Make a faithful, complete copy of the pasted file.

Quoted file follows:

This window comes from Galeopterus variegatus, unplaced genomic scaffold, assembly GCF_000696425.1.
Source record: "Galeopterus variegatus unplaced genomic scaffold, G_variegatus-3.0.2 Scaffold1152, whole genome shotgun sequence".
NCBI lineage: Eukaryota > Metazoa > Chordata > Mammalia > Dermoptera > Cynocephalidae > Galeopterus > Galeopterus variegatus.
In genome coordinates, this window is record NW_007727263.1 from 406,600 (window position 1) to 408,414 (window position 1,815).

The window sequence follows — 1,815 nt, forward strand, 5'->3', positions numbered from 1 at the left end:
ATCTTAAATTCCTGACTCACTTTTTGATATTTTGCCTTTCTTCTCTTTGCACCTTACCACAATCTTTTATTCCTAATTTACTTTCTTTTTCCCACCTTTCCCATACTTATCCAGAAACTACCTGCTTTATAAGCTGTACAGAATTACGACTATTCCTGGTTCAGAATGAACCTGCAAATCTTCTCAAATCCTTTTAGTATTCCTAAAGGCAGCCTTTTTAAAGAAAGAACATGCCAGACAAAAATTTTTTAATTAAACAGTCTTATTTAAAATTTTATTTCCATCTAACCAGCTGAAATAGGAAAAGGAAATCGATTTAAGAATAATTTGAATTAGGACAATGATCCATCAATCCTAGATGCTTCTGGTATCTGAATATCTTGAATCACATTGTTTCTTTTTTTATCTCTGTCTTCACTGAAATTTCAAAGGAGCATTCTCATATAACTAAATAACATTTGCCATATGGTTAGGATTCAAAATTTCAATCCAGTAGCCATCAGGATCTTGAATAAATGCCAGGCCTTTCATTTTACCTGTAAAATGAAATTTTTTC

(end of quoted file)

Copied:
This window comes from Galeopterus variegatus, unplaced genomic scaffold, assembly GCF_000696425.1.
Source record: "Galeopterus variegatus unplaced genomic scaffold, G_variegatus-3.0.2 Scaffold1152, whole genome shotgun sequence".
NCBI lineage: Eukaryota > Metazoa > Chordata > Mammalia > Dermoptera > Cynocephalidae > Galeopterus > Galeopterus variegatus.
In genome coordinates, this window is record NW_007727263.1 from 406,600 (window position 1) to 408,414 (window position 1,815).

The window sequence follows — 1,815 nt, forward strand, 5'->3', positions numbered from 1 at the left end:
ATCTTAAATTCCTGACTCACTTTTTGATATTTTGCCTTTCTTCTCTTTGCACCTTACCACAATCTTTTATTCCTAATTTACTTTCTTTTTCCCACCTTTCCCATACTTATCCAGAAACTACCTGCTTTATAAGCTGTACAGAATTACGACTATTCCTGGTTCAGAATGAACCTGCAAATCTTCTCAAATCCTTTTAGTATTCCTAAAGGCAGCCTTTTTAAAGAAAGAACATGCCAGACAAAAATTTTTTAATTAAACAGTCTTATTTAAAATTTTATTTCCATCTAACCAGCTGAAATAGGAAAAGGAAATCGATTTAAGAATAATTTGAATTAGGACAATGATCCATCAATCCTAGATGCTTCTGGTATCTGAATATCTTGAATCACATTGTTTCTTTTTTTATCTCTGTCTTCACTGAAATTTCAAAGGAGCATTCTCATATAACTAAATAACATTTGCCATATGGTTAGGATTCAAAATTTCAATCCAGTAGCCATCAGGATCTTGAATAAATGCCAGGCCTTTCATTTTACCTGTAAAATGAAATTTTTTC